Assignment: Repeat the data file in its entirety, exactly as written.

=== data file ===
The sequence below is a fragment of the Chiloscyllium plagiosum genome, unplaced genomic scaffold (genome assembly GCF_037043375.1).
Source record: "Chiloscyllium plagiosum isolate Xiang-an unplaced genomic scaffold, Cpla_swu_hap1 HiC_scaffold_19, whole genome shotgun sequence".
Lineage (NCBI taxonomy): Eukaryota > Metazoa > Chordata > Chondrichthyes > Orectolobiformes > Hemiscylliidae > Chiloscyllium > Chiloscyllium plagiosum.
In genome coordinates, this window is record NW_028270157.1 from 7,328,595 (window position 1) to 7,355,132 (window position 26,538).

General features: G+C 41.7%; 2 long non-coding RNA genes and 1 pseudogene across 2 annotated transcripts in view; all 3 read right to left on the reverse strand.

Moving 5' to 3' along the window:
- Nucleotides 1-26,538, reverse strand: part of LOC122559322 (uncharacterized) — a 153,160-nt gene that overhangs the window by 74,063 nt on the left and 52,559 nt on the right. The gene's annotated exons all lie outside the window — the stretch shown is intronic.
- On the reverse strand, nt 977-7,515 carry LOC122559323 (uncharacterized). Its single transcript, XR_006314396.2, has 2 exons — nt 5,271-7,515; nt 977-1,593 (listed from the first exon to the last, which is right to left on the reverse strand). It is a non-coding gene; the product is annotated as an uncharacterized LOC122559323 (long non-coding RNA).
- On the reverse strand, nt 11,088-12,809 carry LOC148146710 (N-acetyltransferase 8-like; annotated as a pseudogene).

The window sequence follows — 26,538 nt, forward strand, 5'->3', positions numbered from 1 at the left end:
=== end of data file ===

The sequence below is a fragment of the Chiloscyllium plagiosum genome, unplaced genomic scaffold (genome assembly GCF_037043375.1).
Source record: "Chiloscyllium plagiosum isolate Xiang-an unplaced genomic scaffold, Cpla_swu_hap1 HiC_scaffold_19, whole genome shotgun sequence".
Lineage (NCBI taxonomy): Eukaryota > Metazoa > Chordata > Chondrichthyes > Orectolobiformes > Hemiscylliidae > Chiloscyllium > Chiloscyllium plagiosum.
In genome coordinates, this window is record NW_028270157.1 from 7,328,595 (window position 1) to 7,355,132 (window position 26,538).

General features: G+C 41.7%; 2 long non-coding RNA genes and 1 pseudogene across 2 annotated transcripts in view; all 3 read right to left on the reverse strand.

Moving 5' to 3' along the window:
- Nucleotides 1-26,538, reverse strand: part of LOC122559322 (uncharacterized) — a 153,160-nt gene that overhangs the window by 74,063 nt on the left and 52,559 nt on the right. The gene's annotated exons all lie outside the window — the stretch shown is intronic.
- On the reverse strand, nt 977-7,515 carry LOC122559323 (uncharacterized). Its single transcript, XR_006314396.2, has 2 exons — nt 5,271-7,515; nt 977-1,593 (listed from the first exon to the last, which is right to left on the reverse strand). It is a non-coding gene; the product is annotated as an uncharacterized LOC122559323 (long non-coding RNA).
- On the reverse strand, nt 11,088-12,809 carry LOC148146710 (N-acetyltransferase 8-like; annotated as a pseudogene).

The window sequence follows — 26,538 nt, forward strand, 5'->3', positions numbered from 1 at the left end: